God is diverse and thankfully not limited to our imaginations. We are all created in the image of God yet express ourselves differently. It follows then that God’s nature is diverse too. Jesus is the beloved Son, born of Mary and sent to us in human form. He consistently points to the Father who sent him to be with us. We see that the Holy Spirit was sent to journey with us, move with us every day and in every way.

Finally, we see that God is communal. We were made for relationships, for community. We were not hatched from eggs, like separate entities. We were born into families (for better or for worse), hopefully we have made friends along the way, got married or not, had children or not and have found community along the way and built relationships.

I read many sets of banns this morning for the upcoming weddings. Now imagine for a moment that after your marriage service, you went off on your separate ways. (find some examples). You would still be married but you would never know the fullness of your marriage relationship while apart. If you want a full relationship with your spouse, then you need to be together, live in community with each other. The same goes for God, if you want a full relationship then you need to live together with him, He needs to be invited in. God also comes with roommates, Jesus and the Holy Spirit. It is a full and glorious house.

How lovely was it last weekend to attend Jubilee parties or lunches? For those that did, did you feel any different by being surrounded by community again? My prayer is that the coming together of last weekend will have a lasting and positive effect on communities large and small and that connections made new or reestablished will be maintained.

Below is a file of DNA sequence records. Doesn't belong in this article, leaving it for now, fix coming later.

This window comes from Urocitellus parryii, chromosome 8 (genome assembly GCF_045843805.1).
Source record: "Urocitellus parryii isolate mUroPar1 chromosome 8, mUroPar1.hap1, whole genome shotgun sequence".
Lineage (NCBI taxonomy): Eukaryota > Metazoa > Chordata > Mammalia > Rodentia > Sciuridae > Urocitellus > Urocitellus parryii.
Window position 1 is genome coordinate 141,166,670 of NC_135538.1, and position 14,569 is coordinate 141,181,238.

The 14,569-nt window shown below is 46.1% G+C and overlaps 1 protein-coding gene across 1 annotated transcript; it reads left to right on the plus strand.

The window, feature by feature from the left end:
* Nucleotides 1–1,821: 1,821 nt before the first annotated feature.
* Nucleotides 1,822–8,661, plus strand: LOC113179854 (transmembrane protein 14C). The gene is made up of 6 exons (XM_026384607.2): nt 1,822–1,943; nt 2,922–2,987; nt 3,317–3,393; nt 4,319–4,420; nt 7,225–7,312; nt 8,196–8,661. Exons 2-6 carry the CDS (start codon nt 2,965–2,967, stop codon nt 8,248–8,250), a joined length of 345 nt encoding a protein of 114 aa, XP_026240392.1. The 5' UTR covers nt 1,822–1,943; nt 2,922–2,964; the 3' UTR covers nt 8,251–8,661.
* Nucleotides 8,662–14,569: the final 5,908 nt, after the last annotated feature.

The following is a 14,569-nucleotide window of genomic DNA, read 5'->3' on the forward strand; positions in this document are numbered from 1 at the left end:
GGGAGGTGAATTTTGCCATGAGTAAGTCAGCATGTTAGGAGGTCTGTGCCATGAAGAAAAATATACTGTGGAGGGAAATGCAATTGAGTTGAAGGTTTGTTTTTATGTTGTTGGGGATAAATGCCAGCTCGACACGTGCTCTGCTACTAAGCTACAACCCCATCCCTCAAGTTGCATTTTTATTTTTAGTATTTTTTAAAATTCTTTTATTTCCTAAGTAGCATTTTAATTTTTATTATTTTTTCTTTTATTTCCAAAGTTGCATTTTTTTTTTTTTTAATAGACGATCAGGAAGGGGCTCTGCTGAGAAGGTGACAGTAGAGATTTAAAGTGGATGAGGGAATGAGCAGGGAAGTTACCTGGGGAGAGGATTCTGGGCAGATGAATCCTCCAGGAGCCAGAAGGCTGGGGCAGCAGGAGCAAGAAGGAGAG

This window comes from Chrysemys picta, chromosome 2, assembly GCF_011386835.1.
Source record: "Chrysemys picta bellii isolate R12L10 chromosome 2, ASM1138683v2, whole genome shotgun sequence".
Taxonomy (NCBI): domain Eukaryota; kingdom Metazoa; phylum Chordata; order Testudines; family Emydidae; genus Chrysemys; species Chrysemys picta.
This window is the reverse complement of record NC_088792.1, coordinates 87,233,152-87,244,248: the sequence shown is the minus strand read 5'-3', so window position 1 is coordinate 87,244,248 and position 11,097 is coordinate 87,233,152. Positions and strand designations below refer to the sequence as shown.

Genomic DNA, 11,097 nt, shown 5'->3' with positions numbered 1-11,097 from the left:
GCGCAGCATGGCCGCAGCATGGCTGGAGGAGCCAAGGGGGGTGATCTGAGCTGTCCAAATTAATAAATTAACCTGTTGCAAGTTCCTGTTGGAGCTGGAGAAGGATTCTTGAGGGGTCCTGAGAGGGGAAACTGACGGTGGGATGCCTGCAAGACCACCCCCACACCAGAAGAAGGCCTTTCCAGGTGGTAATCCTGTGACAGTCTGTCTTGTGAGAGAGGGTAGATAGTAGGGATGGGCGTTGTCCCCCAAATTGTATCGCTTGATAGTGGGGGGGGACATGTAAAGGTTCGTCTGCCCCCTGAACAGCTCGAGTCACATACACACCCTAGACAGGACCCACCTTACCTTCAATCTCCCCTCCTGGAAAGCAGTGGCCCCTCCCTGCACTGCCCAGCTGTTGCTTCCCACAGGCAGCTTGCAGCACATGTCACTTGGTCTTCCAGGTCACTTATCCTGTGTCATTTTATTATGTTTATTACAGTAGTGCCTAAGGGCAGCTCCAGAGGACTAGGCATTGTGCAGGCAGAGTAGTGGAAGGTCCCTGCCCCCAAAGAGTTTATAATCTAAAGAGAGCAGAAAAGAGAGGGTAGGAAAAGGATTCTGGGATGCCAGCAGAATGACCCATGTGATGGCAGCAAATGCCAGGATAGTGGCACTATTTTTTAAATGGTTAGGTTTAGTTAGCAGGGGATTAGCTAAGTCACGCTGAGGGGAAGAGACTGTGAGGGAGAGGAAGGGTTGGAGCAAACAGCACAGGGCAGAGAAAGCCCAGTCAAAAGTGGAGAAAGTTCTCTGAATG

St Paul wrote his letter to the Romans before he ever visited so he laid out the basic elements of Christian teaching. Paul had a dramatic encounter with Jesus after the resurrection and was blinded for a time. Through his blindness he came to see the Risen Jesus and was forever changed. He is writing to the Christians in Rome to tell them they have everything they need in the grace and love of God through the Holy Spirit. Endure, Paul says, go the distance, it is worth it. Often endurance means we need to forgo the right of convenience, the right to give up when it gets too much.

At the centre of this endurance is love. God is love. At the heart of the Trinity is love; deep, unflinching, unfaltering, life-long and life-giving love between the Father, Son and Holy Spirit that is extended to us. Do not worry about what you cannot bear right now. Work at understanding that you are simply loved by God as you are. The Trinity tells us that there is more love and life to come, we are part of a bigger story. We are children of the Trinity, always invited and deeply loved. The power of the Trinity will change our lives, lead and guide us to become the people we were created to be, guide us to unity and community. May our lives reflect the beauty and truth of the Trinity.

Author: Sue Lepp

Newly appointed Priest-in-Charge of the Hambleden Valley Group of Churches and will start later in January 2021. Time for a new start at the beginning of a new year. I served my curacy in the Parish of Langley Marish and trained at Wycliffe Hall, Oxford. Former Nurse in both Canada and the UK. Specialised in Palliative Care, Gynaecology-Oncology and a bit of Orthopaedics (just to keep me travelling). Worked as a MacMillan Nurse Specialist in a few specialities in London.